The personalized confectionery market reached an estimated worth of over $12bn in 2013, according to market research firm Canadean.
The intelligence company said that new technologies had allowed large confectioners to tailor products to consumers’ individuality, helping the market to grow.
For example, Cadbury Australia’s ‘Joy Generator’ allows consumers to purchase a Dairy Milk bar that matches their personality based on their Facebook profiles likes and interests. The company has attracted consumers with a Joy Generator machine on the streets of Sydney and plans an app on the Cadbury Dairy Milk Facebook page.
Canadean also flagged Hershey’s partnership with 3D Systems to create 3D-printed chocolate as another technology that could lead to ultra-personalization quicker and easier than ever before.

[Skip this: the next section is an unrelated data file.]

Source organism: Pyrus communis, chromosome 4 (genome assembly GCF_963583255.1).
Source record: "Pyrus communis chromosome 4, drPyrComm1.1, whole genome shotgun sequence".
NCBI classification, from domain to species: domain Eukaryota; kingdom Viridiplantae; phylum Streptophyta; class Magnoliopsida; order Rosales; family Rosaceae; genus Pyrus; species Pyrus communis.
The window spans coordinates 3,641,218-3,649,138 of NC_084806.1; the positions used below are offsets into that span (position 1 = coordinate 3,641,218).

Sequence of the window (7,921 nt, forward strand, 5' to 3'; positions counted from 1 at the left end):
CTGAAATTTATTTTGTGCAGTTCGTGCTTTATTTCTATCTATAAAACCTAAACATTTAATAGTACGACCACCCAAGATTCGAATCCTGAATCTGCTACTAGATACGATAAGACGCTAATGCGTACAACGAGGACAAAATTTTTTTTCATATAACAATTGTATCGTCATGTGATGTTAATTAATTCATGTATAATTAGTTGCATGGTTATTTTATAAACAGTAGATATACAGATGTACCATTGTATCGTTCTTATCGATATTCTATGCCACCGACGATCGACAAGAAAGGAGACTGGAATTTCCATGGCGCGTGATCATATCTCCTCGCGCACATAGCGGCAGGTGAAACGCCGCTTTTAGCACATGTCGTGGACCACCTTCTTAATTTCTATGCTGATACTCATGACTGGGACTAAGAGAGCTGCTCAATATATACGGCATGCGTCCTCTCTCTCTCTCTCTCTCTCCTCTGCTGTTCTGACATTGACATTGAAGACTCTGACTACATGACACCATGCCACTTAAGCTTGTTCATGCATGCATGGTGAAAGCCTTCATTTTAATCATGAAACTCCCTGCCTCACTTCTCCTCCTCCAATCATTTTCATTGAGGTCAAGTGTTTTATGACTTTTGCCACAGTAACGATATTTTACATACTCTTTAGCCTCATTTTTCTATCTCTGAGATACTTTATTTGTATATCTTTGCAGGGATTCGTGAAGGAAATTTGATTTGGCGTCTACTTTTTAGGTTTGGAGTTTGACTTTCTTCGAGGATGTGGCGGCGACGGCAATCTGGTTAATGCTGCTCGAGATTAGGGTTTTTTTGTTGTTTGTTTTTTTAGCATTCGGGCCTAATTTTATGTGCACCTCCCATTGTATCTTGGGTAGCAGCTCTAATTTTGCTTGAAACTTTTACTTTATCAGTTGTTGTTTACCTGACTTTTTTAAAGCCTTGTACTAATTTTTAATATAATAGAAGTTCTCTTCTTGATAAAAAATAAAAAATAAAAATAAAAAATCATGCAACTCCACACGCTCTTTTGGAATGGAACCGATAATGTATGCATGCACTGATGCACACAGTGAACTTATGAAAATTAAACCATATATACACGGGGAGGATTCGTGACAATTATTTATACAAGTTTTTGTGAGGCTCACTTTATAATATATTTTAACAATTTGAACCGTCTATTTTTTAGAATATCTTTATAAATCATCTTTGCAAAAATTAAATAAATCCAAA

Catherine O’Connor, senior analyst at Canadean, said: “3D printing is fast becoming a game-changer for the confectionery industry. Over 7% of confectionery consumption globally is driven by consumers’ search for products that are personalised to them, and companies can use new technologies to offer consumers a choice that literally reflects their image, such as their face printed in chocolate, or an edible replica of their own design.”
She added that consumers were prepared to pay more for personalized products and that the trend could boost brand loyalty.